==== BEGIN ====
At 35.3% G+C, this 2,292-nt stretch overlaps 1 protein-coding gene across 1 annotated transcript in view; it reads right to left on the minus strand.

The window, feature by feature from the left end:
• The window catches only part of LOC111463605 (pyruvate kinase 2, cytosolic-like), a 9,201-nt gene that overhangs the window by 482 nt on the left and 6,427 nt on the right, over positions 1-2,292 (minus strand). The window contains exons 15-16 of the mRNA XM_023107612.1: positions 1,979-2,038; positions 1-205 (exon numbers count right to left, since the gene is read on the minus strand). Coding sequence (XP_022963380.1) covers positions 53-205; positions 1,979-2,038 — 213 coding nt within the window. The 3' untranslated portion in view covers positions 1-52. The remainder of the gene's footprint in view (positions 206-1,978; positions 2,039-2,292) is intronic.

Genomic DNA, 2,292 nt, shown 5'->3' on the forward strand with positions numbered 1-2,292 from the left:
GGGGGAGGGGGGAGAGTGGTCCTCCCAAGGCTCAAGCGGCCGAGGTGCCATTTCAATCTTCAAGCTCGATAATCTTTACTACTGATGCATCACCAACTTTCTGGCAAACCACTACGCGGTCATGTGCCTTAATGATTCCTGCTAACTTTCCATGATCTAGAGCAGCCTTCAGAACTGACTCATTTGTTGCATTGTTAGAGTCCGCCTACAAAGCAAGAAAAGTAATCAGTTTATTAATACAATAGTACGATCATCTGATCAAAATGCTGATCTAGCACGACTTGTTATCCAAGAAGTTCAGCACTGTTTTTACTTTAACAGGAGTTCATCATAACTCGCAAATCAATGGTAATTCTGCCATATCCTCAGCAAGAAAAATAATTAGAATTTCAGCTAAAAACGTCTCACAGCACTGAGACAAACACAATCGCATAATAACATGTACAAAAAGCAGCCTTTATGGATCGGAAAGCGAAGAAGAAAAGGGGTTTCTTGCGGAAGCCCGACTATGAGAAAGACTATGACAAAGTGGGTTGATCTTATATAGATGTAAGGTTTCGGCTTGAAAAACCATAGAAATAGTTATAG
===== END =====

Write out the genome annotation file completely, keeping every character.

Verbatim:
At 35.3% G+C, this 2,292-nt stretch overlaps 1 protein-coding gene across 1 annotated transcript in view; it reads right to left on the minus strand.

The window, feature by feature from the left end:
• The window catches only part of LOC111463605 (pyruvate kinase 2, cytosolic-like), a 9,201-nt gene that overhangs the window by 482 nt on the left and 6,427 nt on the right, over positions 1-2,292 (minus strand). The window contains exons 15-16 of the mRNA XM_023107612.1: positions 1,979-2,038; positions 1-205 (exon numbers count right to left, since the gene is read on the minus strand). Coding sequence (XP_022963380.1) covers positions 53-205; positions 1,979-2,038 — 213 coding nt within the window. The 3' untranslated portion in view covers positions 1-52. The remainder of the gene's footprint in view (positions 206-1,978; positions 2,039-2,292) is intronic.

Genomic DNA, 2,292 nt, shown 5'->3' on the forward strand with positions numbered 1-2,292 from the left:
GGGGGAGGGGGGAGAGTGGTCCTCCCAAGGCTCAAGCGGCCGAGGTGCCATTTCAATCTTCAAGCTCGATAATCTTTACTACTGATGCATCACCAACTTTCTGGCAAACCACTACGCGGTCATGTGCCTTAATGATTCCTGCTAACTTTCCATGATCTAGAGCAGCCTTCAGAACTGACTCATTTGTTGCATTGTTAGAGTCCGCCTACAAAGCAAGAAAAGTAATCAGTTTATTAATACAATAGTACGATCATCTGATCAAAATGCTGATCTAGCACGACTTGTTATCCAAGAAGTTCAGCACTGTTTTTACTTTAACAGGAGTTCATCATAACTCGCAAATCAATGGTAATTCTGCCATATCCTCAGCAAGAAAAATAATTAGAATTTCAGCTAAAAACGTCTCACAGCACTGAGACAAACACAATCGCATAATAACATGTACAAAAAGCAGCCTTTATGGATCGGAAAGCGAAGAAGAAAAGGGGTTTCTTGCGGAAGCCCGACTATGAGAAAGACTATGACAAAGTGGGTTGATCTTATATAGATGTAAGGTTTCGGCTTGAAAAACCATAGAAATAGTTATAG